Gravity is not so much a movie as it is an experience. It’s rare that I insist on seeing a film in one of the more expensive formats. Especially if you live in a big city, movie tickets are obscenely expensive to begin with, and once you’ve tacked on 3D and Imax you’re looking upwards of 20$ BEFORE you’ve bought popcorn, candy, and a soda so big it boggles the minds of biologists everywhere that your bladder can hold it. But Gravity deserves the, pardon my pun, gravitas of the truly big screen. Shot on Imax 3D, it is the most necessary use of the medium since Avatar (and possibly ever).
One of the reasons why the 3D/Imax experience is so essential is that it doesn’t merely compliment the story. The vastness of space and the immediacy of danger are incredibly key to the film as a whole, and they were designed with the immersive experience of a next-generation movie theater in mind. It doesn’t just better illuminate Sandra Bullock’s plight, it turns you into the besieged astronaut.
Don’t worry – I have no desire to spoil anything from this movie deeper than what you can blatantly see from the trailer. Like I said, it needs to be experienced. Suffice it to say that the movie deserves to be called an Alfonso Cuaron film. Beneath the technical expertise that he brought to Children of Men (or, for that matter, which he brought when he revolutionized the Harry Potter films, turning them from the crystally glitter of Christopher Columbus’s early outings, to the more emotionally resonant second half of the series), Cuaron has always been obsessed with what it means to be human and how we handle great criss. Even Y Tu Mama Tambien (a movie which, upon first viewing at age 15, I may have loved more for how explicit and adult it seemed than for any actual technical expertise, but which holds up remarkably well ten years later) wanted to know how far we can push humanity. Gravity is similarly rooted in depth and careful characterization as we follow Sandra Bullock and George Clooney as they stand on the brink of total disaster, trapped in a vast emptiness that literally can’t hear their pain.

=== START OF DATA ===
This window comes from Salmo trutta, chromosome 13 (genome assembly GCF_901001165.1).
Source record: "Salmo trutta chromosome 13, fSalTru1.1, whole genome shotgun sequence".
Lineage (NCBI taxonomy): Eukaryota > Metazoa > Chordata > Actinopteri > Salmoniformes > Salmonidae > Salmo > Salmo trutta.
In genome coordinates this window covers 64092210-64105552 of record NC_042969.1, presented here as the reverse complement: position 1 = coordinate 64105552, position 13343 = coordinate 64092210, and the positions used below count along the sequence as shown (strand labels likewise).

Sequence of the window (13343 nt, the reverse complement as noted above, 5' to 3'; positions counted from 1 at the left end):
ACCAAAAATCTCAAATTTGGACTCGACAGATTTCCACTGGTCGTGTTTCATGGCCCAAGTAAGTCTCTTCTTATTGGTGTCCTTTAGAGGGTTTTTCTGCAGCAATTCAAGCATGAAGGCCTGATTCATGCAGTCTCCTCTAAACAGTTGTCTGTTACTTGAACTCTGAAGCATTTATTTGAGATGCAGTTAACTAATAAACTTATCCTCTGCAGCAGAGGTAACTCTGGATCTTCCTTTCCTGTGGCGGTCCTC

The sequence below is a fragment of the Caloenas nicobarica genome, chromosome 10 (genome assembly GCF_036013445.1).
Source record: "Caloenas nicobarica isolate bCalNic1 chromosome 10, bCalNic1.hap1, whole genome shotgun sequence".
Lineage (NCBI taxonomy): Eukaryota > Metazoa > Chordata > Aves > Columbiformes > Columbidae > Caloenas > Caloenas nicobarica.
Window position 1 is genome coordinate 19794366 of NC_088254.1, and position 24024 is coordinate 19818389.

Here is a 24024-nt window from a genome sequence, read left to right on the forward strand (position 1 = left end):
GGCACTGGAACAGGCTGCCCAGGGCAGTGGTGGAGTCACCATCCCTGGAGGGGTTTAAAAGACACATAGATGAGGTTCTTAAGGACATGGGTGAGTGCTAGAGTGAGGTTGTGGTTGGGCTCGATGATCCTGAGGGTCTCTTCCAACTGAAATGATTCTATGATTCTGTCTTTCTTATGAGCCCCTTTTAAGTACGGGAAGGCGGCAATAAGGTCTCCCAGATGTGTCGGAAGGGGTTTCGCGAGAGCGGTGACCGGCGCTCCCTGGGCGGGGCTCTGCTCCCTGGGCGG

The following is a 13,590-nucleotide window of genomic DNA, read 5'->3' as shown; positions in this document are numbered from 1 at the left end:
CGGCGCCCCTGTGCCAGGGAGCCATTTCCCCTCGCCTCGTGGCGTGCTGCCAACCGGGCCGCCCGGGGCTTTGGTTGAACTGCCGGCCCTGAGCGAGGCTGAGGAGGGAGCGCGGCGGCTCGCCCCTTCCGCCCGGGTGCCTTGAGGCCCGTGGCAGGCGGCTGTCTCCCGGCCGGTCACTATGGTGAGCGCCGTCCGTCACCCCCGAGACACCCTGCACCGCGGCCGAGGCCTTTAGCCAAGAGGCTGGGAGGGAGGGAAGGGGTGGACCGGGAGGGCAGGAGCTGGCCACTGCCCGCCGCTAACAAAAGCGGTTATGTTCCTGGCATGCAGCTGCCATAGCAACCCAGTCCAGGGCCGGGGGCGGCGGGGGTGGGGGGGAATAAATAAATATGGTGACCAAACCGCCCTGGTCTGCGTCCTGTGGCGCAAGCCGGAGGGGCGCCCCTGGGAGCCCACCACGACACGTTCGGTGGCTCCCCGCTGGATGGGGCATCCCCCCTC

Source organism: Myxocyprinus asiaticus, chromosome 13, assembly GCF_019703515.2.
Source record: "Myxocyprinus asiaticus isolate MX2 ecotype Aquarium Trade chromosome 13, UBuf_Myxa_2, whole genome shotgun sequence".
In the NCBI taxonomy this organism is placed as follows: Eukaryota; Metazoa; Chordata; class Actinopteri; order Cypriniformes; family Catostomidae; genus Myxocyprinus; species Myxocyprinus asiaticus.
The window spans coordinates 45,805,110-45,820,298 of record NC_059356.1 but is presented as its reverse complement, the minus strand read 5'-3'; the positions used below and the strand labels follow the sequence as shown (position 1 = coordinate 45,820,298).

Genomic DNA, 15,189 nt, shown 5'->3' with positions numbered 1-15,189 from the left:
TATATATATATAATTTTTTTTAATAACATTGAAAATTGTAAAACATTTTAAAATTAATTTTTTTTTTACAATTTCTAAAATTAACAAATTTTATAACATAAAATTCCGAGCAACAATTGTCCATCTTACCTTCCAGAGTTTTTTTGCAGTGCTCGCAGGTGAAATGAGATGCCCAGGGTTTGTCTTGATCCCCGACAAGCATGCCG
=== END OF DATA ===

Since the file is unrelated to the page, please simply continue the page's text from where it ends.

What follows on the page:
Despite its technical majesty, and make no mistake this movie is breathtakingly beautiful, it’s also a mostly perfect masterclass in how to tell a simple survival story. Despite one particularly heavy handed moment late in the film, Gravity handles its exposition and 2-actor structure (which is really a one-actor structure for most of the film) elegantly.
I don’t want to oversell the movie. I went to see it with a few friends who ended up incredibly disappointed because they went in expecting something completely different than what they got. The movie has more in common with The Edge or Into the Wild than it does with a James Cameron film. That isn’t to say it isn’t amazing or that you should lower your expectation – Alfonso Cuaron achieves everything he set out to. It just means to go in knowing what exactly you are seeing.
To really experience Gravity (and not just in the normal, two-feet planted on the ground way), you need to give yourself over to the experience of it, and utilize all the amazingness of modern cinema that make that possible. But if you don’t have a local Imax 3D theater, it’s still a spectacle to behold, and a beautiful, lyrical examination of the survival instinct and faith.